Does a new joist need to be placed along side the cut one and bolted or should a telepost be added or is there some kind of steel brace that can be added to support the cut joist. Looking for some options.

A. Hey John

They make steel plates for that exact purpose. (Simpson Strong Tie).

Practically speaking, since it was only one joist, and since there have not been any problems related to this in over forty years, I think it’s safe to say her house isn’t going to fall down over it.

If her municipality is requiring it to be fixed in order to sell it, a properly dimensioned steel plate is the right way to go.

Mark Nahrgang is the owner of Kingdom Inspection Network Group – St. Louis and is a professional NACHI certified building inspector in the St. Louis metro area. Mark performs home inspections as well as commercial inspections throughout St. Louis and St. Charles County.

Q. Home Inspector Disturbed the Vermiculite… Problem?

Hey Mark!

I just read your question about a seller having asbestos in their home. I am on the other end, the buyer. I just had an inspection and the inspector found vermiculite in a portion of the home. It is covered by about 8-10 inches of new installation.

One concern, the inspector stuck his hand into the vermiculite and pulled out a handful to show me.. does this fall under the category of ‘do not disturb the asbestos’ or is this ok?

Thank you!


Hey Maria,

While a minor disturbance such as this may not be a major health risk in and of itself, the cumulative effect of exposure to asbestos is a proven threat.  Apparently your inspector has a comfort level with it that exceeds what the EPA recommends.  They recommend NOT disturbing the vermiculite insulation.  If it is disturbed inadvertently, they recommend leaving the area and allowing the dust to settle.

Even though the inspector should not have disturbed it, I might also say that it is good that he found the vermiculite.  Most inspectors don’t move insulation around.  His “probing” was what lead him to the discovery.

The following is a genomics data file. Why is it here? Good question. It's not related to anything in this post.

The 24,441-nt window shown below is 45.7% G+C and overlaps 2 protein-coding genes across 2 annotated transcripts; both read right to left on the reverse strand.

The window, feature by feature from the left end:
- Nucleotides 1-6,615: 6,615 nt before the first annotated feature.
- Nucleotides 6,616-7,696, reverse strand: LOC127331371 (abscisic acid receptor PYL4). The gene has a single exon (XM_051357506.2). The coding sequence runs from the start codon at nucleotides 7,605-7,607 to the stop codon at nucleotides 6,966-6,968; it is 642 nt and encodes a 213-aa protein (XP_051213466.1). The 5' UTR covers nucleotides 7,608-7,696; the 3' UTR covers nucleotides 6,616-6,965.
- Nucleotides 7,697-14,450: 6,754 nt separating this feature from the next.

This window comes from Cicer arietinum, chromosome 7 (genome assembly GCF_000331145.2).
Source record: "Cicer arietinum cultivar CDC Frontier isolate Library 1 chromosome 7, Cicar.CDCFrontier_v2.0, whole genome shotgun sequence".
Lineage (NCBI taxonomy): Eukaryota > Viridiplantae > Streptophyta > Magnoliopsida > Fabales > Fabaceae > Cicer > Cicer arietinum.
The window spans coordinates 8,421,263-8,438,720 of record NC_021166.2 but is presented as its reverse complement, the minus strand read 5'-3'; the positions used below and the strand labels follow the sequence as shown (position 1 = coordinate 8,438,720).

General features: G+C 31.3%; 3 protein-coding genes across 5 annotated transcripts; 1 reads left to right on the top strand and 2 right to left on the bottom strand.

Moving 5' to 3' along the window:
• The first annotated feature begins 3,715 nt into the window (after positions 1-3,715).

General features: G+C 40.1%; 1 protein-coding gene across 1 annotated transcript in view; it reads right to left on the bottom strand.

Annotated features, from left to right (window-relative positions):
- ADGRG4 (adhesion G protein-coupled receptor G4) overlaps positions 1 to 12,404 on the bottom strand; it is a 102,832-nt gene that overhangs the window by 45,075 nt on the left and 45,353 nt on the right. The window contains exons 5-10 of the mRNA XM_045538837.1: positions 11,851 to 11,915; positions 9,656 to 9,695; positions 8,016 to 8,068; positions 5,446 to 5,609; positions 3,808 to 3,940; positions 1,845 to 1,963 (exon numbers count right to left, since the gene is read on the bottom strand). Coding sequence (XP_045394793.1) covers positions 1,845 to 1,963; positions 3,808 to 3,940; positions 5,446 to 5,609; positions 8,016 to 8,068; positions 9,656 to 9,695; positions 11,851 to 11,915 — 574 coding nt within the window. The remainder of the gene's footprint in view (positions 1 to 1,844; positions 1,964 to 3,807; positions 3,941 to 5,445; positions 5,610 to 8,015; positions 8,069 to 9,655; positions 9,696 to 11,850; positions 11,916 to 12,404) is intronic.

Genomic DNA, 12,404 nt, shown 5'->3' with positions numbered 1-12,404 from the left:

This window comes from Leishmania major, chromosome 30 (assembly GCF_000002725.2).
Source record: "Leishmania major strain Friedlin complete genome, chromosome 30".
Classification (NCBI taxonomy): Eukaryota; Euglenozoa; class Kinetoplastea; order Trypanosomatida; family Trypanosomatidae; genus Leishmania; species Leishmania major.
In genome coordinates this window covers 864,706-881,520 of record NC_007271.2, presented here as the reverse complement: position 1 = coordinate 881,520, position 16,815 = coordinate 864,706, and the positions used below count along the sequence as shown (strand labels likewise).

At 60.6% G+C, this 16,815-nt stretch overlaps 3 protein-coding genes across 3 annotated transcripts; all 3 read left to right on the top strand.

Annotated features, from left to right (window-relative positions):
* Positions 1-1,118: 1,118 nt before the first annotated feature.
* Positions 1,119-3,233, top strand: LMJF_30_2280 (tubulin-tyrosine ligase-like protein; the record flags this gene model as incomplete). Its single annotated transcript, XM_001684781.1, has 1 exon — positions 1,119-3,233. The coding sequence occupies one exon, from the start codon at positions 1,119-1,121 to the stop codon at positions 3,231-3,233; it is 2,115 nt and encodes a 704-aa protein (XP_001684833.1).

Now, you need to ask yourself how much you love the home. If you love it, and can either live in the home without disturbing the insulation, or can have it removed, then the home may still be a good option for you. The fact that additional insulation is on top of the vermiculite does give it an additional barrier that may help to minimize disturbances. You can read more about vermiculite insulation and asbestos on the EPA’s website so that you can be well-informed as you make your decision.


Mark Nahrgang is the owner of Kingdom Inspection Network Group – St. Louis and is a professional NACHI certified building inspector in the St. Louis metro area. Mark performs home inspections as well as commercial inspections throughout St. Louis and St. Charles County.

Q. What’s the Problem with Fuse Panels?

Q. Hey Mark,

The home I am buying has a fuse panel. I was told this is bad and some insurance companies will not insure the home. Is this correct?

Rose R.

A. Hey Rose,

Having a fuse panel in and of itself is not necessarily a bad thing. Fuse panels are older, but older doesn’t necessarily mean defective. In fact, fuses have proved to be a reliable way of protecting circuitry because of their design. Continue reading

Q. Inadequate Chimney Inspection?

Q. Hey Mark

I just had a home inspection done, and I am a little concerned about the chimney portion of the inspection. It didn’t seem very thorough. What should a chimney inspection be like? What things should be checked?

Michael L.

A. Hey Michael,

You should go to this link: InterNACHI Standards of Practice

There you will find a section titled Fireplaces, which lists what will and will not be examined in the fireplace during a typical home inspection. Within a standard home inspection, the chimney portion is a very basic visual inspection and you are right, it is not very thorough. Continue reading

Q. Too Many Layers of Shingles?

Q. Hey Mark,

We are selling our home, and the buyer’s inspector said our roof has three layers of shingles and said it was a major concern. Now our buyers want us to replace the roof. Why is the number of layers a problem when the roof is not leaking or anything?


Judy W.

A. Hey Judy,

Some municipalities have allowed as many as three layers of roofing materials. Others only allow two. You would need to contact your local building department to see what the roofing codes are in your neighborhood. Regardless of the code requirements, whoever installed that third layer did not follow good roofing practices. Continue reading